When I made the decision to write science fiction and fantasy, I decided that getting a book called How to Write Science Fiction and Fantasy by Orson Scott Card might be an excellent idea.  To this day, it remains one of the most valuable how-to-write books I've ever read.  And since that had been so good, I picked up Ender's Game and Speaker for the Dead to see how well Orson practiced his preaching.  Pretty damned well.  Speaker for the Dead remains one of my favorite books of all time.

The Coldfire Trilogy by C.S. Friedman taught me the value of a good anti-hero.  I still think it's one of the absolute best trilogies in all of science fiction and fantasy, and I feel very sorry for people who haven't read it.

Connie Willis blew me away.  Absolutely left nothing but scattered atoms behind.  One of my major goals is to become the kind of writer that writers like Neil Gaiman and Connie Willis read, because then I'll know I've made it.  I mean, we're talking about a woman who can tell you, the reader, something the narrator doesn't know when writing in the first person.  I didn't think anyone on earth had writing chops like that.  She also got me interested in science fiction per se, because in her hands, it's far more than just rivets.  She showed me it's possible to be funny and profound and tragic, sometimes all in the same page.  She's amazing.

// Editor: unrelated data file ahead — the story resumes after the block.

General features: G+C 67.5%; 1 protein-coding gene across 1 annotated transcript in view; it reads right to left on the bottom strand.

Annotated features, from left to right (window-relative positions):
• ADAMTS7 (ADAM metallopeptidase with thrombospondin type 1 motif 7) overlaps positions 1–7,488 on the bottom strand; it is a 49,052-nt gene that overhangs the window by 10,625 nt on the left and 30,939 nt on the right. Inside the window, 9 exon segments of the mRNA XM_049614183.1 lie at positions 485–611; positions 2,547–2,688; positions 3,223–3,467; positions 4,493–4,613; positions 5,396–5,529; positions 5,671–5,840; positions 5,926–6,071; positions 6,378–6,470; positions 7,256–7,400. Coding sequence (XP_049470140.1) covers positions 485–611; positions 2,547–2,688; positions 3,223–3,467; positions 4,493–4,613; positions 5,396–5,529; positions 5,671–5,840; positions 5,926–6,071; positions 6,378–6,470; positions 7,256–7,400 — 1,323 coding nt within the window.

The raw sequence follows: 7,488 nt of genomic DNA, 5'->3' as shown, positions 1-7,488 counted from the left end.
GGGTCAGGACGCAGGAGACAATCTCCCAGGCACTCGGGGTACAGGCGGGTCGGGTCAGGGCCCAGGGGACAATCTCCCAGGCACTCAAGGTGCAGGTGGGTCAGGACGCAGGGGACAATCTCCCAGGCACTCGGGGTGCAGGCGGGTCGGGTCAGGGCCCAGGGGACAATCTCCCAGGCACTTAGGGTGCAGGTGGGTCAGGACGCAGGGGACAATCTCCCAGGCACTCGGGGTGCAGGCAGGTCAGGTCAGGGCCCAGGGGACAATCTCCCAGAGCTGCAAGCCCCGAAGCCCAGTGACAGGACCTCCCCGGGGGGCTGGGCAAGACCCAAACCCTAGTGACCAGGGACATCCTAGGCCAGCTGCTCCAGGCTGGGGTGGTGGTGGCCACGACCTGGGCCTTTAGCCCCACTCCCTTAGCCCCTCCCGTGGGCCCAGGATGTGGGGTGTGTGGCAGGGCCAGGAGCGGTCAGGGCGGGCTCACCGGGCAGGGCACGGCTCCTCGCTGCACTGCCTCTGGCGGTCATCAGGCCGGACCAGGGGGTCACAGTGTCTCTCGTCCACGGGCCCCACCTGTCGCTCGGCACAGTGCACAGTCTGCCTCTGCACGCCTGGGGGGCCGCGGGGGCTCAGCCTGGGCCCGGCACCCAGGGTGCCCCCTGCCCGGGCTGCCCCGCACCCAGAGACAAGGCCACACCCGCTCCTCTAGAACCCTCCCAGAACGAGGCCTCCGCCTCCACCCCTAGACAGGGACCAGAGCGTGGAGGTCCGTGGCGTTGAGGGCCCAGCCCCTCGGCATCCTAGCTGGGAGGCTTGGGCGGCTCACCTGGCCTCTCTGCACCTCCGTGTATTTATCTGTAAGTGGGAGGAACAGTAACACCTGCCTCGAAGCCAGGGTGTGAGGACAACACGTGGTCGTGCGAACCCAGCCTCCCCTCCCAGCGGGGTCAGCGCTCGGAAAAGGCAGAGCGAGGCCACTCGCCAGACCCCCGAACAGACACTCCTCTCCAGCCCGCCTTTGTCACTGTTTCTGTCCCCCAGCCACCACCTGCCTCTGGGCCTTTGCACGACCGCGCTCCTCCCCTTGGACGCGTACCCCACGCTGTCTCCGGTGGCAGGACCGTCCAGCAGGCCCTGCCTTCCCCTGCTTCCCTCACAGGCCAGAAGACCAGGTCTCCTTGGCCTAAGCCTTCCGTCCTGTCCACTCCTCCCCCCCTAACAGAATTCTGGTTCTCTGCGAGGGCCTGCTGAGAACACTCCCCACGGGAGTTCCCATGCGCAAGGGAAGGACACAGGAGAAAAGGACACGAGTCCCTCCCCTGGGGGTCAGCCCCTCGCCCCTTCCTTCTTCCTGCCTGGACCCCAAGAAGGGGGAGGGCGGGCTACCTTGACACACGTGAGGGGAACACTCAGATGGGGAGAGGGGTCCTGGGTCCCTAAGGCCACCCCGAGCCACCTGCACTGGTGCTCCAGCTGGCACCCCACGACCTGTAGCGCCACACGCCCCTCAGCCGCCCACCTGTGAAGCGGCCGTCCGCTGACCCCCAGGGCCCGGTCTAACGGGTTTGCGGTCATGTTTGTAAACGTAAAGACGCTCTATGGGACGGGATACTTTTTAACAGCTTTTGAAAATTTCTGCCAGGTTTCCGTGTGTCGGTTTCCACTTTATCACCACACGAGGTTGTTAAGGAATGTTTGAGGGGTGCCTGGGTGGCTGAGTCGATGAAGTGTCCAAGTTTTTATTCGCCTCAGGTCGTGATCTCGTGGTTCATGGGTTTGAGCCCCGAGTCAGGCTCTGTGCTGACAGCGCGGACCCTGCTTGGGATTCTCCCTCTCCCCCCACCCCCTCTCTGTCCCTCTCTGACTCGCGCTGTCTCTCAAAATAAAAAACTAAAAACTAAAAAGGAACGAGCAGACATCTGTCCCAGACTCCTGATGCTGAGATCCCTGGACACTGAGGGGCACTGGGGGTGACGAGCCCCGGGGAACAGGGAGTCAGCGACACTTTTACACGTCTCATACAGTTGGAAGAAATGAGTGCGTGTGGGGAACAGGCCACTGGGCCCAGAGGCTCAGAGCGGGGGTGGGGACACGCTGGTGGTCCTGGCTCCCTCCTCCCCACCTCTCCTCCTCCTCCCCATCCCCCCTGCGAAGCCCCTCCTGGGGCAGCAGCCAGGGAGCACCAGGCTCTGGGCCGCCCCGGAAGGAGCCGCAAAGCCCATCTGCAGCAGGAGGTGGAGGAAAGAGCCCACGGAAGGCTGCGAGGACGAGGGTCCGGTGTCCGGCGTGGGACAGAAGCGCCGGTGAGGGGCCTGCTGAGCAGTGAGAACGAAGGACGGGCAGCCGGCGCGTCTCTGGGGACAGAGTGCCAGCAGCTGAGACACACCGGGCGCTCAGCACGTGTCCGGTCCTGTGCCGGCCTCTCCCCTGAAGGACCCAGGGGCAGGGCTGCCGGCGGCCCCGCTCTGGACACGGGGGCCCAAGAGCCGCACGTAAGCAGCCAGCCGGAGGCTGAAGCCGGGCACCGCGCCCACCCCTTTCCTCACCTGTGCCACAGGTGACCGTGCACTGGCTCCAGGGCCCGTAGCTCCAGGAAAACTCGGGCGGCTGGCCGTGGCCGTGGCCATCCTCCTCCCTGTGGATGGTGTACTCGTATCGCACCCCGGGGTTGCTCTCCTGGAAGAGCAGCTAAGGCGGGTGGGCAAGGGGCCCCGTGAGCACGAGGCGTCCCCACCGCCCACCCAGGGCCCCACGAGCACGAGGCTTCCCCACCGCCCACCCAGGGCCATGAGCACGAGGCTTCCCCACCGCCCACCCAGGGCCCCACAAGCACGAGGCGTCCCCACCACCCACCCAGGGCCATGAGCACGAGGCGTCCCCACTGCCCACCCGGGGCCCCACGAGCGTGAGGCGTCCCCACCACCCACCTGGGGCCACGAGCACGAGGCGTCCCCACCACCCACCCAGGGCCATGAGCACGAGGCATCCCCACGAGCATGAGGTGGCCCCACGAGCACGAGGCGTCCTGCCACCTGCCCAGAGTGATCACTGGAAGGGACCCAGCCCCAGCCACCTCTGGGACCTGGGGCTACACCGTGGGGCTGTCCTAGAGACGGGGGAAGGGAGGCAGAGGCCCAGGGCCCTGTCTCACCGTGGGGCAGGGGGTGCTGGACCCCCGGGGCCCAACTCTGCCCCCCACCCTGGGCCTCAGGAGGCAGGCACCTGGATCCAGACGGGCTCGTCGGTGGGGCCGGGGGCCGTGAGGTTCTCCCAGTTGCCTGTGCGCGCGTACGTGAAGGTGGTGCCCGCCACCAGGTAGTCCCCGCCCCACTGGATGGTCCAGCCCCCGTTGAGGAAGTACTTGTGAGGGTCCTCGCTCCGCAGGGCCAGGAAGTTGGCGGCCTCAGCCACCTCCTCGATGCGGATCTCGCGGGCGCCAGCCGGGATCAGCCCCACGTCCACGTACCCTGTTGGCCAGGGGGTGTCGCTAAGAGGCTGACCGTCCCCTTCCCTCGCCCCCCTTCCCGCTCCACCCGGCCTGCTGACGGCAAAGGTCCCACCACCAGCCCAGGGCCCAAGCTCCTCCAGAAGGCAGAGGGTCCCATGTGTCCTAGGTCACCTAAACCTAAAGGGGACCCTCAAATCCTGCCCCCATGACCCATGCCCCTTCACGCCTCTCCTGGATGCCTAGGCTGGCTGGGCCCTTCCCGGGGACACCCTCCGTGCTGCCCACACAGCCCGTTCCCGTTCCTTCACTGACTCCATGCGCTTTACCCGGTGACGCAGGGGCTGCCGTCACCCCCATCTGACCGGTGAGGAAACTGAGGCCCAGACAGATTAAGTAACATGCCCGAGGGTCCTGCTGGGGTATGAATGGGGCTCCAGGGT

Lynn Flewelling and her Nightrunner series showed me it's completely possible to write kick-ass, non-preachy gay characters.  I'm indebted to her for that.  And for the best brothel scene ever.  I love those books.  They make me feel that all's right with the world.

Terry Pratchett honed my humor skillz.  And showed me that it's possible to mix science and magic to excellent effect.  And created some of the characters I love most in this world.  Sam Fucking Vimes and Granny Bloody Weatherwax, people, that's all I'm saying.

Warren Ellis did things to my brain with Stormwatch and The Authority I'll spend the rest of my life sorting out.  His Jenny Sparks is one of the most hardcore female characters ever written by any author anywhere in the world.  And he did with superheroes what no one had ever done before: he dodged away from the tired old vigilante or forces-for-good wanker tropes and headed straight for, "We've got this immense power.  We're goddamn going to use it to make this world a better place.  Under our terms."

Which leads me to J. Michael Straczynski's Rising Stars, another superhero comic that went where no superhero comic had gone before.  That one forces you to face issues and questions and dilemmas that most superhero books are too busy beating up the bad guys to pause and consider.

And no comic book paen would be complete without mentioning Warren Ellis again: Transmetropolitan.  Killed my fear of taking characters to an extreme, that did.  And I want to be Spider Jerusalem when I grow up.

Back into regular books.... I love reading the gritty stuff, but I'm not particularly good at writing it.  What I really, really want to be able to do is write symphonies with words.  And there are a few authors who do a particularly fine job of that.